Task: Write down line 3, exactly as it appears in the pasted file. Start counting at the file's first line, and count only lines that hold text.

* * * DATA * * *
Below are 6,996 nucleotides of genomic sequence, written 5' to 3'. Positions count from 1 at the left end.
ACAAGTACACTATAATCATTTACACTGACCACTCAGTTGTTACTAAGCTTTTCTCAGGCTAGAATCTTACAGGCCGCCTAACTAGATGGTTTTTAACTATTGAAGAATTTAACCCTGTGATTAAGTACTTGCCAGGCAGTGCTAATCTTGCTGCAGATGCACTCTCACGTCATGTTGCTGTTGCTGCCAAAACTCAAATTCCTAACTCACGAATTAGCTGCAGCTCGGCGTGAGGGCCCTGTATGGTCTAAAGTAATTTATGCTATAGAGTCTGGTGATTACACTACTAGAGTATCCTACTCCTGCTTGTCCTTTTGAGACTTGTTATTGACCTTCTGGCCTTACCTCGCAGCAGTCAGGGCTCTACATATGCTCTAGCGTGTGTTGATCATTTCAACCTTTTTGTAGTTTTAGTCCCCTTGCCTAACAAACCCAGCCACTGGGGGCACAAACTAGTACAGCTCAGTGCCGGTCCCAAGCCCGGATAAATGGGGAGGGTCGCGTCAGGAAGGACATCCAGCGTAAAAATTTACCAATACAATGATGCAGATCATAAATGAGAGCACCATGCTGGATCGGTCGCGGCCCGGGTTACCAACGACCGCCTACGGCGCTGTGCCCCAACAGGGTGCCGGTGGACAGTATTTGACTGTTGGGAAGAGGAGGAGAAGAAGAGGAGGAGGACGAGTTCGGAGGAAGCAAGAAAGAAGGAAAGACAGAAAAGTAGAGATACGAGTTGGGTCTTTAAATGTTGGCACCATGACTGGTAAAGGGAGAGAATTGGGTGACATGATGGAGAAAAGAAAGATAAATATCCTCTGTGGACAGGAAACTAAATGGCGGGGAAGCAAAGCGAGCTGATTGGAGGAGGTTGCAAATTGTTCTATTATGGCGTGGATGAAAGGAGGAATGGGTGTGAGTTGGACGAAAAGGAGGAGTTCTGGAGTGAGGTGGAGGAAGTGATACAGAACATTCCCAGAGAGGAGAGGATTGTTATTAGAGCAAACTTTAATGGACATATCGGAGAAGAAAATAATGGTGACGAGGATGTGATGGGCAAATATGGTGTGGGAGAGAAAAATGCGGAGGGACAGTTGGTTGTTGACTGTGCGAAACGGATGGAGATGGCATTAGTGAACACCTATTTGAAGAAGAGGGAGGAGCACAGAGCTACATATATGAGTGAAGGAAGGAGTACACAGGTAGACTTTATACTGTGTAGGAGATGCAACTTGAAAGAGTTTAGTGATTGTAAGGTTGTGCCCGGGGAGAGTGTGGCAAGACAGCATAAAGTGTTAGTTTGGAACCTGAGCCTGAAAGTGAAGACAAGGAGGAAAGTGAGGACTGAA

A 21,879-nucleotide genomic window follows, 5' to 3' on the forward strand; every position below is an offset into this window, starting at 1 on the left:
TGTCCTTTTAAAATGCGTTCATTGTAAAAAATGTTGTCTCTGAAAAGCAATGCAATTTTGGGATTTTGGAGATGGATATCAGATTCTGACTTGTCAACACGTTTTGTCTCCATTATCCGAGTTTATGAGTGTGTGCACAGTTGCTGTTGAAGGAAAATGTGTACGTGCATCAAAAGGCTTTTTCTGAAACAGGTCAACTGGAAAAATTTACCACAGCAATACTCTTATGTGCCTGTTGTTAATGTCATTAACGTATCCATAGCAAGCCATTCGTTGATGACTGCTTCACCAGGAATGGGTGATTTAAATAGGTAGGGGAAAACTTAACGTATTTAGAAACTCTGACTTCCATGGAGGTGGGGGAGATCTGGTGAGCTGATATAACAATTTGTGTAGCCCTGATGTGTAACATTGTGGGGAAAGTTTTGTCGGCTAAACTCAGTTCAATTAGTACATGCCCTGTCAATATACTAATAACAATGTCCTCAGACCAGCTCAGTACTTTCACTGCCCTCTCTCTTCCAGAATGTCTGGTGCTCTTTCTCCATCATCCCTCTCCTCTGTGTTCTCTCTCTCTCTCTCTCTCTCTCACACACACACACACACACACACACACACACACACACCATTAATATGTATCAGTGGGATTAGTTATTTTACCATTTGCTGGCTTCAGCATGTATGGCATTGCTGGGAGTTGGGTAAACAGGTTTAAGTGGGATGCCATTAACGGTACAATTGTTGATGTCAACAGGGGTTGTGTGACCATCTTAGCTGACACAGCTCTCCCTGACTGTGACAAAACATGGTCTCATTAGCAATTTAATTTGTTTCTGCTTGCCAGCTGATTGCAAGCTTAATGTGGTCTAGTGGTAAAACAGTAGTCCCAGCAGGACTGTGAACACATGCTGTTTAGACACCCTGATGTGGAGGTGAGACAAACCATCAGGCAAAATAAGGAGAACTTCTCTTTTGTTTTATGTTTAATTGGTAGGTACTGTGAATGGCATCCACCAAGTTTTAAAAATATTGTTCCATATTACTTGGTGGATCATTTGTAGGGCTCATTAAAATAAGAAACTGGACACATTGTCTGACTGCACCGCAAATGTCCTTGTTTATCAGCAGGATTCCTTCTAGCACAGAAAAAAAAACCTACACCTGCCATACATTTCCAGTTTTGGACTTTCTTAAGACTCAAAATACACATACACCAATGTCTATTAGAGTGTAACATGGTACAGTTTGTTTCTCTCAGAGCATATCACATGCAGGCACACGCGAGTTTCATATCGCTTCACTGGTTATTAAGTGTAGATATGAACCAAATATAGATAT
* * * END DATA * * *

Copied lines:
A 21,879-nucleotide genomic window follows, 5' to 3' on the forward strand; every position below is an offset into this window, starting at 1 on the left: